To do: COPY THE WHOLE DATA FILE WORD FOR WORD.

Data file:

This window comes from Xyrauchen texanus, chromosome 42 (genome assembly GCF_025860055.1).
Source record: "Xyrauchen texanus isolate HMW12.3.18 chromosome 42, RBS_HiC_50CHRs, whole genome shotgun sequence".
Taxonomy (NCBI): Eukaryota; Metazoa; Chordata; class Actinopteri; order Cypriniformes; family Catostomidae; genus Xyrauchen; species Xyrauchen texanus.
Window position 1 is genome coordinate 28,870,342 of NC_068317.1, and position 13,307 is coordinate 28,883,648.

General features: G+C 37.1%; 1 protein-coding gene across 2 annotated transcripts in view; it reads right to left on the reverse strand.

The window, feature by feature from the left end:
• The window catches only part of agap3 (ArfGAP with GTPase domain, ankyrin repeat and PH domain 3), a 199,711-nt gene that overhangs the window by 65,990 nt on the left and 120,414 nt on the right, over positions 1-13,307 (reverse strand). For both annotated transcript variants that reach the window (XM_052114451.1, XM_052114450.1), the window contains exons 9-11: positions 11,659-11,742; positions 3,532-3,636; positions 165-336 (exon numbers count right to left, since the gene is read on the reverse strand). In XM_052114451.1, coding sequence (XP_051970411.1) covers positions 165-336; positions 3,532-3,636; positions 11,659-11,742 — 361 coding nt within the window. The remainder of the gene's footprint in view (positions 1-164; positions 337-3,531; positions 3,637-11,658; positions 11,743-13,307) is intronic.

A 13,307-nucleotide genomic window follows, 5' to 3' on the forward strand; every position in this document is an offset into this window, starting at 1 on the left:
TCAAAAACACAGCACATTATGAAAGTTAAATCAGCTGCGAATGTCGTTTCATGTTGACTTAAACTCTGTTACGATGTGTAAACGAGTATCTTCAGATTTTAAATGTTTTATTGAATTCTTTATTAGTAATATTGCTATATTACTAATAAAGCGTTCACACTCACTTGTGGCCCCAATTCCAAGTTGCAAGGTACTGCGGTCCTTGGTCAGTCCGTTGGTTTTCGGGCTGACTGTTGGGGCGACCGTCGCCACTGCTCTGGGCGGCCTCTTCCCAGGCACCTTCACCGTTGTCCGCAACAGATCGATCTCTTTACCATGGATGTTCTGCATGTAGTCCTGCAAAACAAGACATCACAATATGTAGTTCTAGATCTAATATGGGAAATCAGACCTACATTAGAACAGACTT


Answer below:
This window comes from Xyrauchen texanus, chromosome 42 (genome assembly GCF_025860055.1).
Source record: "Xyrauchen texanus isolate HMW12.3.18 chromosome 42, RBS_HiC_50CHRs, whole genome shotgun sequence".
Taxonomy (NCBI): Eukaryota; Metazoa; Chordata; class Actinopteri; order Cypriniformes; family Catostomidae; genus Xyrauchen; species Xyrauchen texanus.
Window position 1 is genome coordinate 28,870,342 of NC_068317.1, and position 13,307 is coordinate 28,883,648.

General features: G+C 37.1%; 1 protein-coding gene across 2 annotated transcripts in view; it reads right to left on the reverse strand.

The window, feature by feature from the left end:
• The window catches only part of agap3 (ArfGAP with GTPase domain, ankyrin repeat and PH domain 3), a 199,711-nt gene that overhangs the window by 65,990 nt on the left and 120,414 nt on the right, over positions 1-13,307 (reverse strand). For both annotated transcript variants that reach the window (XM_052114451.1, XM_052114450.1), the window contains exons 9-11: positions 11,659-11,742; positions 3,532-3,636; positions 165-336 (exon numbers count right to left, since the gene is read on the reverse strand). In XM_052114451.1, coding sequence (XP_051970411.1) covers positions 165-336; positions 3,532-3,636; positions 11,659-11,742 — 361 coding nt within the window. The remainder of the gene's footprint in view (positions 1-164; positions 337-3,531; positions 3,637-11,658; positions 11,743-13,307) is intronic.

A 13,307-nucleotide genomic window follows, 5' to 3' on the forward strand; every position in this document is an offset into this window, starting at 1 on the left:
TCAAAAACACAGCACATTATGAAAGTTAAATCAGCTGCGAATGTCGTTTCATGTTGACTTAAACTCTGTTACGATGTGTAAACGAGTATCTTCAGATTTTAAATGTTTTATTGAATTCTTTATTAGTAATATTGCTATATTACTAATAAAGCGTTCACACTCACTTGTGGCCCCAATTCCAAGTTGCAAGGTACTGCGGTCCTTGGTCAGTCCGTTGGTTTTCGGGCTGACTGTTGGGGCGACCGTCGCCACTGCTCTGGGCGGCCTCTTCCCAGGCACCTTCACCGTTGTCCGCAACAGATCGATCTCTTTACCATGGATGTTCTGCATGTAGTCCTGCAAAACAAGACATCACAATATGTAGTTCTAGATCTAATATGGGAAATCAGACCTACATTAGAACAGACTT